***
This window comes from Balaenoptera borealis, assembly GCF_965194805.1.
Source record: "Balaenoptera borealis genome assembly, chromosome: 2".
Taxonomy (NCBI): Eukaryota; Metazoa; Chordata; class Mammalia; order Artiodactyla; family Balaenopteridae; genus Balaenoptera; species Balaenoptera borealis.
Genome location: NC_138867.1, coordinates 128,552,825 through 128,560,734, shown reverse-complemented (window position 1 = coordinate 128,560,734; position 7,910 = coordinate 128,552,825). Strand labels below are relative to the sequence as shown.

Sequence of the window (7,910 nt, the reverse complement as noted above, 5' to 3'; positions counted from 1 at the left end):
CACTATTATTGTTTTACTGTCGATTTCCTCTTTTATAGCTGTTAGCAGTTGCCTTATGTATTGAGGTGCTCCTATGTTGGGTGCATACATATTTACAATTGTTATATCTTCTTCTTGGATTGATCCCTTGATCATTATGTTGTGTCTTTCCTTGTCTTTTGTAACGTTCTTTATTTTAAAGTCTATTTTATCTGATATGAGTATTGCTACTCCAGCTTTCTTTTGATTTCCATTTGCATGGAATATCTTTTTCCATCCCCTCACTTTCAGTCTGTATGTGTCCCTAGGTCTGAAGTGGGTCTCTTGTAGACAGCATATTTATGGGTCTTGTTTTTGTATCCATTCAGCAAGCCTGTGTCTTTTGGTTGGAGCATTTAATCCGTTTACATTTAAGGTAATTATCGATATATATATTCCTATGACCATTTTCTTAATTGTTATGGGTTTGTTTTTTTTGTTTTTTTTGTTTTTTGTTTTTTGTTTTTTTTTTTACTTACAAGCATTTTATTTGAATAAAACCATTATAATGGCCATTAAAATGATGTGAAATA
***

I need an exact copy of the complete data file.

This window comes from Balaenoptera borealis, assembly GCF_965194805.1.
Source record: "Balaenoptera borealis genome assembly, chromosome: 2".
Taxonomy (NCBI): Eukaryota; Metazoa; Chordata; class Mammalia; order Artiodactyla; family Balaenopteridae; genus Balaenoptera; species Balaenoptera borealis.
Genome location: NC_138867.1, coordinates 128,552,825 through 128,560,734, shown reverse-complemented (window position 1 = coordinate 128,560,734; position 7,910 = coordinate 128,552,825). Strand labels below are relative to the sequence as shown.

Sequence of the window (7,910 nt, the reverse complement as noted above, 5' to 3'; positions counted from 1 at the left end):
CACTATTATTGTTTTACTGTCGATTTCCTCTTTTATAGCTGTTAGCAGTTGCCTTATGTATTGAGGTGCTCCTATGTTGGGTGCATACATATTTACAATTGTTATATCTTCTTCTTGGATTGATCCCTTGATCATTATGTTGTGTCTTTCCTTGTCTTTTGTAACGTTCTTTATTTTAAAGTCTATTTTATCTGATATGAGTATTGCTACTCCAGCTTTCTTTTGATTTCCATTTGCATGGAATATCTTTTTCCATCCCCTCACTTTCAGTCTGTATGTGTCCCTAGGTCTGAAGTGGGTCTCTTGTAGACAGCATATTTATGGGTCTTGTTTTTGTATCCATTCAGCAAGCCTGTGTCTTTTGGTTGGAGCATTTAATCCGTTTACATTTAAGGTAATTATCGATATATATATTCCTATGACCATTTTCTTAATTGTTATGGGTTTGTTTTTTTTGTTTTTTTTGTTTTTTGTTTTTTGTTTTTTTTTTTACTTACAAGCATTTTATTTGAATAAAACCATTATAATGGCCATTAAAATGATGTGAAATA